Israel turmoil, Russian invasion loom large at Summit of European Jewish Leaders
Over 400 Jewish professionals from across Europe, the US and Israel gather in Berlin for the first time in 5 years
New Israel Fund Germany
BERLIN – The room erupted in applause when it was announced that Israel’s Minister of Diaspora Affairs Amichai Chikli would not be attending the Summit of European Jewish Leaders on Sunday night.
The summit, which opened earlier that day, was hosted jointly by the European Council of Jewish Communities and the American Jewish Joint Distribution Committee. It was the first in-person gathering for the summit since 2018, and with 410 attendees it was also the largest.
While both host organizations are avowedly non-political, as is the summit itself, recent events in Israel were present in many hallway conversations.
Though Chikli’s office blamed his lack of attendance on a delayed flight — indeed he landed two hours later than scheduled — some at the conference were incredulous. Dozens of protesters demonstrated outside the hotel, fliers were placed on every table calling him “dishonorable,” and a “slap in the face of hundreds of thousands of Israelis defending Israeli democracy,” and there was a general atmosphere at the event of opposition to the current Israeli government and its proposed judicial overhaul, with some attendees openly planning to walk out when Chikli was scheduled to address the group. Some of the participants, however, criticized the cheers for Chikli’s cancellation on the grounds that the summit should be a place of unity and not division.
Meanwhile, in Berlin, Diaspora Min. Amichai Chikli canceled his appearance at the Summit of European Jewish Leaders at the last minute.
Dozens of people were protesting outside, and these were put on every table at the event.
His office says it's because his flight was delayed. pic.twitter.com/h1ZkFMUHJ9
— Judah Ari Gross (@JudahAriGross) March 26, 2023
Participants hailed from across Europe, with a small number of attendees from Israel and a handful from the United States. There was a noticeable presence of individuals from Ukraine and even a delegation from the JCC in Minsk. Representatives from Russian organizations were also in attendance, though it was not clear if they currently lived in the country.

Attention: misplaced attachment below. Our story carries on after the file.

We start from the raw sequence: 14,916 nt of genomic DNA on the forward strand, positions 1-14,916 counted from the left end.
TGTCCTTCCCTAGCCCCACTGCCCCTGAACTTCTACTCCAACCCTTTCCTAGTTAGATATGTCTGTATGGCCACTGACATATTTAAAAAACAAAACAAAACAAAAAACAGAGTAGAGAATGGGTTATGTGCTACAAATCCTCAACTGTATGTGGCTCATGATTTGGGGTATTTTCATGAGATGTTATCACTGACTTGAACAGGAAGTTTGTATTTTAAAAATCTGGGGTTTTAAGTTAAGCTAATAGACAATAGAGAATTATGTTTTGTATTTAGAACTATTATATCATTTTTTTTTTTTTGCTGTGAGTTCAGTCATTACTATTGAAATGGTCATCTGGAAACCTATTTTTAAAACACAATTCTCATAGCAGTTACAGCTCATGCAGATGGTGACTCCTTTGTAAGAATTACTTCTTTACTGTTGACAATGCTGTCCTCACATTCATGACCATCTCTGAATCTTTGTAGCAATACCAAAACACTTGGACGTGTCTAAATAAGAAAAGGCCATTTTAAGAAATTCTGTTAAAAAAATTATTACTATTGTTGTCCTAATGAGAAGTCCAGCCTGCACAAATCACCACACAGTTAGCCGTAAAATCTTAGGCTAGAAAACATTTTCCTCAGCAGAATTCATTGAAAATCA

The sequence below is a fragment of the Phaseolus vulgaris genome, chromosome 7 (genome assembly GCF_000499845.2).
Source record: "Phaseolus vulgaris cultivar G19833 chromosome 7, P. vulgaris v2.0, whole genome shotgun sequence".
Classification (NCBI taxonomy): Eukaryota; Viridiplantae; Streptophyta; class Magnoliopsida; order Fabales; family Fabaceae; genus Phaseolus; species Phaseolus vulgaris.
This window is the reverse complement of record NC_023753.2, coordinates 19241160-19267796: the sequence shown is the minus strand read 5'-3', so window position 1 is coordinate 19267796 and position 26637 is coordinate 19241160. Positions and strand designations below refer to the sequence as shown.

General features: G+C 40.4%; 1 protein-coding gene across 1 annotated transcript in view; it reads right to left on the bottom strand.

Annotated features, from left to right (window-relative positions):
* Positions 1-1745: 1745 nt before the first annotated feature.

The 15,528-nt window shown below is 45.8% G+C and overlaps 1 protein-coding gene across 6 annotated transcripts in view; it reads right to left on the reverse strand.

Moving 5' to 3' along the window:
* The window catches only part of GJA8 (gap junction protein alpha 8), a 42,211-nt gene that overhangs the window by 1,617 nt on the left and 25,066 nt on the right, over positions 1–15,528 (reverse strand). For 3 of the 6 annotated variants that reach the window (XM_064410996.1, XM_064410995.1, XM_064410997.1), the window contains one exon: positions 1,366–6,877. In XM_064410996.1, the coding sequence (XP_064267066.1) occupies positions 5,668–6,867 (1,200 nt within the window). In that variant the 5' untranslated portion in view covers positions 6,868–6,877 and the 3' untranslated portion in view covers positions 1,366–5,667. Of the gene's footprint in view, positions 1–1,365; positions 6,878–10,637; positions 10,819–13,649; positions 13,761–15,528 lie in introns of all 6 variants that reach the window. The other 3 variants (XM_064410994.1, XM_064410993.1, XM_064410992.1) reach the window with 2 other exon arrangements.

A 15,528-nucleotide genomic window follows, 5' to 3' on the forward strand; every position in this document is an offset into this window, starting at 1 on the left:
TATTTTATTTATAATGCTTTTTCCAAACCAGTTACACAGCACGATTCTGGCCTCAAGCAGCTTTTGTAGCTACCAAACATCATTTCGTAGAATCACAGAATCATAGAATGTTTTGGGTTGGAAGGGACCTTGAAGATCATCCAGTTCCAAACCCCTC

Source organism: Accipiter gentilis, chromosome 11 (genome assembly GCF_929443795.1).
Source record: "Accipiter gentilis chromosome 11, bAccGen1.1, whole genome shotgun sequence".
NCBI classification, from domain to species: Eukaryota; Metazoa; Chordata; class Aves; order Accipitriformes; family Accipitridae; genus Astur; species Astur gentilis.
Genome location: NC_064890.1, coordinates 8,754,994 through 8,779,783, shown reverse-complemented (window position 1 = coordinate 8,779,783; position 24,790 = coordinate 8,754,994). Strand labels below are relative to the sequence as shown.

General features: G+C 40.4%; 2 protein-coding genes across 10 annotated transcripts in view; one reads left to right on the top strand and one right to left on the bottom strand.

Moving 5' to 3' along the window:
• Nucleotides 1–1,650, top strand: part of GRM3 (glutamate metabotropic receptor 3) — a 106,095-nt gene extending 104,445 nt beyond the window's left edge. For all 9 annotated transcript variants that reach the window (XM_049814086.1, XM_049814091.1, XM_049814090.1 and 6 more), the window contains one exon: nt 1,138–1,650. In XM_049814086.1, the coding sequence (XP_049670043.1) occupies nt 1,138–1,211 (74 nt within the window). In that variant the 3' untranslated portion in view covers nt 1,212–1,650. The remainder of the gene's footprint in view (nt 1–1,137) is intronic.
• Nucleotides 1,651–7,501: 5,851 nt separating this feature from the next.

The overall goal of the summit is to help European communities prepare for the future. Attendees are a mix of organization professionals and lay leaders, the only pan-European conference with such a model. Like at all recent gatherings across the Jewish world, there was great happiness expressed by all at once again getting together in person.
As five years have passed since the previous summit in Prague, a large number of the organizations present have undergone a generational change of leadership.
Like all Jewish organizations around the world, the pandemic had a tremendous impact on European Jewish communal groups, their programming and their financial health. And that was before the Russian invasion of Ukraine last February, which forced communities to pivot quickly to assist the influx of refugees with, in most cases, staff who were not trained for their new tasks. While the conference program includes all the topics one would expect in a 21st-century gathering of Jewish leaders – antisemitism, community security, humanitarian needs, fundraising and Jewish education, to name a few – the realities of the Russian-Ukrainian war were ever-present.
In her welcoming address, Ursula Von Leyden, a German politician who serves as the president of the European Commission, recognized – as did many others – that it was the Jewish communities who were on the front line as refugees, of all religions, flooded into multiple Western European countries.
While not the formal theme of the summit, Alex Budnitskiy, executive director and CEO, of the Marks JCH of Bensonhurst, Brooklyn, summed the day up best when, referring to the work with Ukrainian refugees, he told eJP, “We are doing this because we are Jewish, not because they are.”